I recently had the privilege of engaging in a public dialogue with Amy Edelstein, senior teacher of Evolutionary Enlightenment.  We were brought together to talk about the relationship between active citizenship and active spirituality.

The very idea of citizenship emerges in the context of a trajectory, a movement from less freedom to more freedom.  There is something aspirational in it, it is supposed to help us move towards an unfinished project – an ideal.

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Sep/07/12//Gibrán Rivera//Featured, Spiritual Activism

Active Citizenship, Active Spirituality

If you’ve been reading Curtis’ blog posts this week, you might be considering what it means to be an evolutionary.  If you live in or near Boston, you should join us as we deepen this conversation.

Our friends at EnlightenNext Boston are hosting a dialogue between Amy Edelstein, senior teacher of Evolutionary Enlightenment and myself this Friday, September 21, 7:15pm – 9:30pm at Samadhi Integral in Newton Centre.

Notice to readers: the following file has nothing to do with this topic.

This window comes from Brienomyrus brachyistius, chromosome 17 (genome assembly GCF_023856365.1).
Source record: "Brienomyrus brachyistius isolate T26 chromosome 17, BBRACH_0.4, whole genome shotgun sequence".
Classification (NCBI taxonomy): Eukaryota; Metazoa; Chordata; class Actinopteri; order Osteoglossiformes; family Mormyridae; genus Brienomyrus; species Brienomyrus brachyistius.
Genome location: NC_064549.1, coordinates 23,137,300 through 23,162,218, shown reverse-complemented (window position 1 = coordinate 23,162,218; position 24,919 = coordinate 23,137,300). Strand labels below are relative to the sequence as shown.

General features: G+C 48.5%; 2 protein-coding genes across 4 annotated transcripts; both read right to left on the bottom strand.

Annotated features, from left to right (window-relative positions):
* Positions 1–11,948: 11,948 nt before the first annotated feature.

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Aug/27/12//IISC//Spiritual Activism

Take a Break

The following is a letter by Akaya Windwood, President of the Rockwood Leadership Institute and member of the IISC Board of Directors.

Summer. Hopefully a time to slow down, find a beach or hammock and read all of the trashy books on the list. Time for ice cream and late night walks and sleeping late. Time to wear only comfortable, old at-home clothes.

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May/17/12//Curtis Ogden//Spiritual Activism

Feed the Right Wolf

A Cherokee Legend . . .

An old man is teaching his grandson about life.  “A fight is going on inside me,” he says to the boy.